Day 3: HuffPo ignores story of its own sexual harassment

November 17, 2017 • 12:00 pm

Once again, HuffPo, while calling out all kinds of sexual harassment and assault on its sexual harassment page, ignores Tuesday’s Gizmodo story that Arianna Huffington ignored such harassment at her own venue, transferring a harasser to India. If you want to hold their feet to the fire, just ask them about the Gizmodo story on some of their posts on sexual harassment, and then wait to see if your comment is removed.

I made one yesterday, but haven’t checked if they removed it.  They’re instantiating the cry of the Regressive Leftist: “It’s okay when we behave this way!”

28 thoughts on “Day 3: HuffPo ignores story of its own sexual harassment

  1. HuffPo is being dishonest, cynical and hypocritical. I don’t think though that this is a left or right thing. It’s just a cover-up to protect the organisation and former owner.

    1. Regressive is a key word here, I think. I agree it’s not something that somebody with left or right of centre political views would normally tolerate but I’d say it’s fairly typical of the regressive left.

  2. Their hypocracy is not quite as bad as Trump’s who trashed Franken but says nothing about Moore. I think the dam on sexual harassment and assault is about to come down all over the place. The email trail will bring down a lot of people who seem to forget, don’t put it in writing.

  3. Is Huffington really any representation of the left? She’s simply interesting in growing and maintaining her own wealth. I’ve yet to hear of anyone saying ‘it is okay when our side does it!’ and instead see frequent condemnations of bad behavior wither it is on the left or the right of the aisle.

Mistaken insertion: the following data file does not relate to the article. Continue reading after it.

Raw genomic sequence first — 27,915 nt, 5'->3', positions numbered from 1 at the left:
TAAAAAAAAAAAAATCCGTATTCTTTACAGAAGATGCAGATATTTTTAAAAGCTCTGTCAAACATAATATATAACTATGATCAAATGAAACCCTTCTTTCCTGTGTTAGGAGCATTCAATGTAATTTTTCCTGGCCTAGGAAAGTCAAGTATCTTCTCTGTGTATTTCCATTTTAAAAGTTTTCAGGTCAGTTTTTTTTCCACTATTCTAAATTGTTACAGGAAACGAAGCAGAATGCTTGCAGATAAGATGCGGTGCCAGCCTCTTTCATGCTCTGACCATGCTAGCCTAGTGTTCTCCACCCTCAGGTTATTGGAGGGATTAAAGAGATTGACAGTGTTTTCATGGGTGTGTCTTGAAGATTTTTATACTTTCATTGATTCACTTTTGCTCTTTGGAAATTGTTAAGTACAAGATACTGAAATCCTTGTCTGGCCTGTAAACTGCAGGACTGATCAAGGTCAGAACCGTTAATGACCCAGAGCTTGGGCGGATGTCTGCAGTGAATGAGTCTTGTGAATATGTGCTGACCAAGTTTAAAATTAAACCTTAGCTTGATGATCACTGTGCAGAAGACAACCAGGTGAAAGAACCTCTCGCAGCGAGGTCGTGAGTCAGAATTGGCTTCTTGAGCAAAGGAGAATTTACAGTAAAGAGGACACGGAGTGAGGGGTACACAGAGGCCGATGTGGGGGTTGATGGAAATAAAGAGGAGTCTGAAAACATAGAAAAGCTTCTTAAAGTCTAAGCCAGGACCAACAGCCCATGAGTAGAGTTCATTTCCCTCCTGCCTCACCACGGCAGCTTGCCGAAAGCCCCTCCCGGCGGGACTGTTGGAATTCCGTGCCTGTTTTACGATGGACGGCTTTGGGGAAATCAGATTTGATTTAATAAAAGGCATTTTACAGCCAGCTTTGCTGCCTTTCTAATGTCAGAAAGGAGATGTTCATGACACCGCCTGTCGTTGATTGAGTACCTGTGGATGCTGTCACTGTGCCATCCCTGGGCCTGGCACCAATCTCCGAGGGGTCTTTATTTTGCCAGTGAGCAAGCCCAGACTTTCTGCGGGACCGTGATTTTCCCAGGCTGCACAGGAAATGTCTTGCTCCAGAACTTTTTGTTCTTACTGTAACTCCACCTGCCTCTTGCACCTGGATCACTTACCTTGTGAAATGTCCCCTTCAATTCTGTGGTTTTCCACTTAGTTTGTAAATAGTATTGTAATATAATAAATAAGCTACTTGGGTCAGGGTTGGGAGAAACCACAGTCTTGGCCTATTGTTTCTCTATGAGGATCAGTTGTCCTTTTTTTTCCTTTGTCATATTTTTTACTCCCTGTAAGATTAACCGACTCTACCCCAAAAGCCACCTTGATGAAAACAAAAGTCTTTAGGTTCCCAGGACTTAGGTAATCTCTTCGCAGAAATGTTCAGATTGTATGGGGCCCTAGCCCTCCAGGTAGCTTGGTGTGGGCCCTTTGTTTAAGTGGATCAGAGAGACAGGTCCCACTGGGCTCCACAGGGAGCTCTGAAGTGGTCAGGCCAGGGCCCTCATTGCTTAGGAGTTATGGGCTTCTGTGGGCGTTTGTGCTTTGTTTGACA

1. Let us never forget Ariana started her public life on the reactionary side of the political spectrum, pushing her closeted husband into an ill-fated senate race against Diane Feinstein. Only in later life did she tergiversate to the left.

    2. The exact quote is probably not out there but only someone with their head in the sand would fail to notice the sound of crickets from SJWs when an SJW is caught being human.

      1. It might be a question of where we look for our news, but I haven’t heard the crickets (or lack thereof) regarding abuse coming from the left. Besides, I thought one of the hallmark criticisms/traits of the so-called regressive left is that they have no compunction about eating their own?

  4. The key to getting this hypocrisy noticed is to call it out of HuffPo’s regressive-left competitors, like Salon. The left is expert at eating their own.

      1. Certainly Jerry, sorry for my brevity.

        Companies use cookies to track what you are doing online. They sell that information on to other companies. This is done pretty much instantly these days, if you go to one site on cats you may get advertisements on the next site visited for cat products. If I were to just look at cat websites this might not bother me. The problem is these trackers can track you pretty much everywhere you go on your browser. I’ve not run into any sites that don’t track. Your hosting service WordPress has a number of trackers, but only a fraction the number Huffpo has.